Student Loans

Information on Loans, Scholarships, Grants, etc.

Student Loans

Postby Jack » Tue Apr 12, 2011 4:26 am

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Re: Student Loans

Postby Brandon » Wed Apr 13, 2011 1:45 am

I wish I could say that I am surprised and shocked. I am not. Just appalled.
Be sober and watch: because your adversary the devil, as a roaring lion, goeth about seeking whom he may devour.

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Re: Student Loans

Postby Jack » Sat Apr 16, 2011 1:26 am

student debt cartoon http://i.imgur.com/X445D.jpg
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Re: Student Loans

Postby nosborne48 » Sun May 01, 2011 2:22 pm

On another forum I visit, a kid posted a question about his student "aid" package from Cornell Law School. He will end up borrowing a little under $220,000 for his J.D.

There was no question that he intends to do this thing. He's out of his mind but forget trying to tell him that; he won't listen. :roll:
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Re: Student Loans

Postby Brandon » Mon May 02, 2011 12:08 am

nosborne48 wrote:On another forum I visit, a kid posted a question about his student "aid" package from Cornell Law School. He will end up borrowing a little under $220,000 for his J.D.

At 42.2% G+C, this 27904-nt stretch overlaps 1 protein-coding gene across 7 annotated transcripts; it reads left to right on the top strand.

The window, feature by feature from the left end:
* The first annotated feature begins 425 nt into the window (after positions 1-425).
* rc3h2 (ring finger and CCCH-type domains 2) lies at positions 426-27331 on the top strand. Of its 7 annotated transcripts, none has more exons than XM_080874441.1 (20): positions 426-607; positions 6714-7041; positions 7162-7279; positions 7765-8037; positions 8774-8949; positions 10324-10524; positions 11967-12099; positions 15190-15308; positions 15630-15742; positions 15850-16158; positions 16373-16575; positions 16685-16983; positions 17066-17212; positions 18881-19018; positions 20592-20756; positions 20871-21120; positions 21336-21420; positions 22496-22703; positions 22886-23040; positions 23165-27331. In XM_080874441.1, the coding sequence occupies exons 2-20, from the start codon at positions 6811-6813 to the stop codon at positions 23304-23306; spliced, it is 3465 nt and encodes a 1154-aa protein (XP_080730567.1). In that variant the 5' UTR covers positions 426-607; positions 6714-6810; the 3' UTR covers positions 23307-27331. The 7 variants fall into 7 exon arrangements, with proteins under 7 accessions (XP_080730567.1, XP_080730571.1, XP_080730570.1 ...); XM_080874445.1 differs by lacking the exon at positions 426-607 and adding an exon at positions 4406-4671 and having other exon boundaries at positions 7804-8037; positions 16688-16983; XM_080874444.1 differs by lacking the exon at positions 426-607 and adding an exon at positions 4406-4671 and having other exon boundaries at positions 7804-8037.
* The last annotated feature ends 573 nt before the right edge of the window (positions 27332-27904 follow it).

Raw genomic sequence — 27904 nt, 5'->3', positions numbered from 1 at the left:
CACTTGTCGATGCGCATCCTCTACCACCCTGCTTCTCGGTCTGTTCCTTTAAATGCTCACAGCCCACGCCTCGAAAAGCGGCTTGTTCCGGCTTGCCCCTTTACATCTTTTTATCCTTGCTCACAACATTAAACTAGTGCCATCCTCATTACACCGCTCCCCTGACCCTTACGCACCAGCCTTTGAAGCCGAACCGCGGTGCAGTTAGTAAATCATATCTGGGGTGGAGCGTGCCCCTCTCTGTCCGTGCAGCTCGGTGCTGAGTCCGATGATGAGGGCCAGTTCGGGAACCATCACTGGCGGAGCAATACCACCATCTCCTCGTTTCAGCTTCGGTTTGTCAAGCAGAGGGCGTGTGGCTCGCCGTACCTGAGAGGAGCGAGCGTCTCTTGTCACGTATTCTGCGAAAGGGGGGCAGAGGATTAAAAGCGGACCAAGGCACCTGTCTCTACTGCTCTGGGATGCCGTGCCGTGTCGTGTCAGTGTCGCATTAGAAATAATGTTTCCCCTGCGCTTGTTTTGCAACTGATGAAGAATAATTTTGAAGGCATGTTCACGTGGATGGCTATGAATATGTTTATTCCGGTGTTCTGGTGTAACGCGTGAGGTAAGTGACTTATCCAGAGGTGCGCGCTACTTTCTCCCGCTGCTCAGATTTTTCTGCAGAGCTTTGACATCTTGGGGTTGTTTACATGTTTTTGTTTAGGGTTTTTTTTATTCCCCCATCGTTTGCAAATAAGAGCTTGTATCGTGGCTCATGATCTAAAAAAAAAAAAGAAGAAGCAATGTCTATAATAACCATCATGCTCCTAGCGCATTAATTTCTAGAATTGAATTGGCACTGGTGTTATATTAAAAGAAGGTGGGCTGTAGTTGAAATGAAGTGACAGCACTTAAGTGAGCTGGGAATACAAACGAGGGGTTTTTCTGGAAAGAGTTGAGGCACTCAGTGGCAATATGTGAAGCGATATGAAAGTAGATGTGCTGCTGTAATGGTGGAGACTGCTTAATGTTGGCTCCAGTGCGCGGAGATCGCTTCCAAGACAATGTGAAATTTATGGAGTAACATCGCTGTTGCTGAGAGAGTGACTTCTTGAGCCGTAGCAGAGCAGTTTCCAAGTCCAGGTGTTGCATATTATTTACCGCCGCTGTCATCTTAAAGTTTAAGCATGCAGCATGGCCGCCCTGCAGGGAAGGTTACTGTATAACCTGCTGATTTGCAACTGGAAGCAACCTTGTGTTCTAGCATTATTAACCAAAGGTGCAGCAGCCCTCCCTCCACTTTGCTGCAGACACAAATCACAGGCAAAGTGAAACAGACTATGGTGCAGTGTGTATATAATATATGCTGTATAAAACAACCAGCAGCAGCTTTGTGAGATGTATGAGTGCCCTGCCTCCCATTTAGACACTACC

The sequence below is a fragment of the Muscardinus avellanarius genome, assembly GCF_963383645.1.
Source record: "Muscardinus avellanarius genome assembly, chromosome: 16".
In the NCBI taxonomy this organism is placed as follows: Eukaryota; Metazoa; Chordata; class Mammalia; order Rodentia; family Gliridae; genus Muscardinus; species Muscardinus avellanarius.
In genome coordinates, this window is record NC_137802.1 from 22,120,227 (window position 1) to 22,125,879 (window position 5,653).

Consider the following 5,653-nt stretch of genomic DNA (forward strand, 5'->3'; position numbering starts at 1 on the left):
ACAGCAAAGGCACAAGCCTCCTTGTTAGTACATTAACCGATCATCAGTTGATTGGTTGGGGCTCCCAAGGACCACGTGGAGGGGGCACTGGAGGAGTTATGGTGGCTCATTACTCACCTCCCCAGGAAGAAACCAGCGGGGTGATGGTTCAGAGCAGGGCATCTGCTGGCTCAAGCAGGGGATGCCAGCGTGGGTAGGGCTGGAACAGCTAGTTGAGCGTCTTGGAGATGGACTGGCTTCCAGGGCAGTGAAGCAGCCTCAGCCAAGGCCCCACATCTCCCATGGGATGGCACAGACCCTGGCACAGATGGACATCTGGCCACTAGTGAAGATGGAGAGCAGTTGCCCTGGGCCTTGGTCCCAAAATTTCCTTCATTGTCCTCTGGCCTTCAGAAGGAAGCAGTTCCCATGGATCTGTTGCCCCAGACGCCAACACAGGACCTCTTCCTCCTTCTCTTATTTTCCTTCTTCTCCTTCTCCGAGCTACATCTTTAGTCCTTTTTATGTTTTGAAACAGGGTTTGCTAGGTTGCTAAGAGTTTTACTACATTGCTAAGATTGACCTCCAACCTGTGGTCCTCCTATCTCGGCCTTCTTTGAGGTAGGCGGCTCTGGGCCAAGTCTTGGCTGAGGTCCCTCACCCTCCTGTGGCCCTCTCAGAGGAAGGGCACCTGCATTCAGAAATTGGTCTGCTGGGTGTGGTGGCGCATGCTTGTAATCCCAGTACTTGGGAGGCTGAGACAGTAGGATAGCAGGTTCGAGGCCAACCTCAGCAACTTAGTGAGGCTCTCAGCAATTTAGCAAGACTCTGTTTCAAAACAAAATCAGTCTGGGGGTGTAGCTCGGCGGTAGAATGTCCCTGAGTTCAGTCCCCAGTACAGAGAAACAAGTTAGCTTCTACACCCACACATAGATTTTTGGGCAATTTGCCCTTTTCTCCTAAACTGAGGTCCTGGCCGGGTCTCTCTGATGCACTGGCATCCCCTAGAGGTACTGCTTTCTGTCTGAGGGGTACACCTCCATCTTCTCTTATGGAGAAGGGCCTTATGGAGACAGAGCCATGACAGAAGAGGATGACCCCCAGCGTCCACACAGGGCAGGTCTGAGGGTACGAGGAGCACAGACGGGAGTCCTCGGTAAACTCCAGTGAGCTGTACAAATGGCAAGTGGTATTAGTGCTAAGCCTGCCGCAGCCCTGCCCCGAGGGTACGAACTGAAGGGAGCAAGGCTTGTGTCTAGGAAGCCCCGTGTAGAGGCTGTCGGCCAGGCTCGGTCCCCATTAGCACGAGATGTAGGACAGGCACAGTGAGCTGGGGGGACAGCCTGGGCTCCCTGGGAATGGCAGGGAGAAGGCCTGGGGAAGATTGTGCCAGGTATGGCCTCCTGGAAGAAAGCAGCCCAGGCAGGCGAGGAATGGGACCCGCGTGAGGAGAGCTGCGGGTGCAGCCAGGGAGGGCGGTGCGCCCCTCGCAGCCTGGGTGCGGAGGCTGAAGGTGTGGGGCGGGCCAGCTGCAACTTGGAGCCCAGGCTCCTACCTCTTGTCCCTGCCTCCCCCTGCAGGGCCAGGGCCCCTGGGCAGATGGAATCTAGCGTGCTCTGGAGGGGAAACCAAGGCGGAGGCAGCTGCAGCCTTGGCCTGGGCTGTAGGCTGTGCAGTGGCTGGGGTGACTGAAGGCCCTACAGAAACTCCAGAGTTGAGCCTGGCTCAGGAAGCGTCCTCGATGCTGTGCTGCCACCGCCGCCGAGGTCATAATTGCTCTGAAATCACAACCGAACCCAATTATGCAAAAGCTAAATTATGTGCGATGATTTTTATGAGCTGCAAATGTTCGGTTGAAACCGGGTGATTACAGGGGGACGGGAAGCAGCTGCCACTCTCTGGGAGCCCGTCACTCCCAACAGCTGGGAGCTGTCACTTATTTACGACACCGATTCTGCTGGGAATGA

There was no question that he intends to do this thing. He's out of his mind but forget trying to tell him that; he won't listen. :roll:


Can we say, "default?" Seriously, what can this kid expect to make upon graduation? Several times less than the $220,000 in debt? And does the $220,000 include his undergraduate debt? Yet he is apparently Cornell material? Oh, what a bright future this country has. Oh, bright indeed. :|
Be sober and watch: because your adversary the devil, as a roaring lion, goeth about seeking whom he may devour.

- 1 Peter 5:8

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Re: Student Loans

Postby SteveFoerster » Mon May 02, 2011 1:26 pm

I keep waiting to read more news stories about people who give up and emigrate to get out from under their student loans. Surely such people are out there.

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Re: Student Loans

Postby nosborne48 » Mon May 02, 2011 4:04 pm